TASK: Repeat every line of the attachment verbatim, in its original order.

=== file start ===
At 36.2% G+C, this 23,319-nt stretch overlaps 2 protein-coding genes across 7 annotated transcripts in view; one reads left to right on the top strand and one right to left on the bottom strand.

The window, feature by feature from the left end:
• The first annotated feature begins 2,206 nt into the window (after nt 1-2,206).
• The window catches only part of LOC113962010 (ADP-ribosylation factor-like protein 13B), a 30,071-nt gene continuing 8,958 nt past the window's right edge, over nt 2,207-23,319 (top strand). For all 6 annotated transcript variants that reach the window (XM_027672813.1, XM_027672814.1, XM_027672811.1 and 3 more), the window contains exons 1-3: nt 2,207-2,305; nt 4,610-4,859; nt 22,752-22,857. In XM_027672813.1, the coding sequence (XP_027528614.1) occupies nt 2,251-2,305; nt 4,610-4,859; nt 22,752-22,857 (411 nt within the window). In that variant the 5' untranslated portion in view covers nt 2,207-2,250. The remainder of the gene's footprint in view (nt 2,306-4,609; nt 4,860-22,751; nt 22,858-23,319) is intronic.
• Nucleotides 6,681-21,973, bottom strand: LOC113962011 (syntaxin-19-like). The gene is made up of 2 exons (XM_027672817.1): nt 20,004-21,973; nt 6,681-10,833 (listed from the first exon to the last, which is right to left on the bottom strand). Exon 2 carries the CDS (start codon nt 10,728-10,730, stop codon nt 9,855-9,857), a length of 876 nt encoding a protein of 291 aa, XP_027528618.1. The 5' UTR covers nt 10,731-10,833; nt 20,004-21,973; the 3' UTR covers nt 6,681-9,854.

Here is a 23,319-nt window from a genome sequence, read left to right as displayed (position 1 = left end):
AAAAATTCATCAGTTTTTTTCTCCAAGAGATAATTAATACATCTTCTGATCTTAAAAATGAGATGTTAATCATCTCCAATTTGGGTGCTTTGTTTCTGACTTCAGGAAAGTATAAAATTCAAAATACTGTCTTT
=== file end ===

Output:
At 36.2% G+C, this 23,319-nt stretch overlaps 2 protein-coding genes across 7 annotated transcripts in view; one reads left to right on the top strand and one right to left on the bottom strand.

The window, feature by feature from the left end:
• The first annotated feature begins 2,206 nt into the window (after nt 1-2,206).
• The window catches only part of LOC113962010 (ADP-ribosylation factor-like protein 13B), a 30,071-nt gene continuing 8,958 nt past the window's right edge, over nt 2,207-23,319 (top strand). For all 6 annotated transcript variants that reach the window (XM_027672813.1, XM_027672814.1, XM_027672811.1 and 3 more), the window contains exons 1-3: nt 2,207-2,305; nt 4,610-4,859; nt 22,752-22,857. In XM_027672813.1, the coding sequence (XP_027528614.1) occupies nt 2,251-2,305; nt 4,610-4,859; nt 22,752-22,857 (411 nt within the window). In that variant the 5' untranslated portion in view covers nt 2,207-2,250. The remainder of the gene's footprint in view (nt 2,306-4,609; nt 4,860-22,751; nt 22,858-23,319) is intronic.
• Nucleotides 6,681-21,973, bottom strand: LOC113962011 (syntaxin-19-like). The gene is made up of 2 exons (XM_027672817.1): nt 20,004-21,973; nt 6,681-10,833 (listed from the first exon to the last, which is right to left on the bottom strand). Exon 2 carries the CDS (start codon nt 10,728-10,730, stop codon nt 9,855-9,857), a length of 876 nt encoding a protein of 291 aa, XP_027528618.1. The 5' UTR covers nt 10,731-10,833; nt 20,004-21,973; the 3' UTR covers nt 6,681-9,854.

Here is a 23,319-nt window from a genome sequence, read left to right as displayed (position 1 = left end):
AAAAATTCATCAGTTTTTTTCTCCAAGAGATAATTAATACATCTTCTGATCTTAAAAATGAGATGTTAATCATCTCCAATTTGGGTGCTTTGTTTCTGACTTCAGGAAAGTATAAAATTCAAAATACTGTCTTT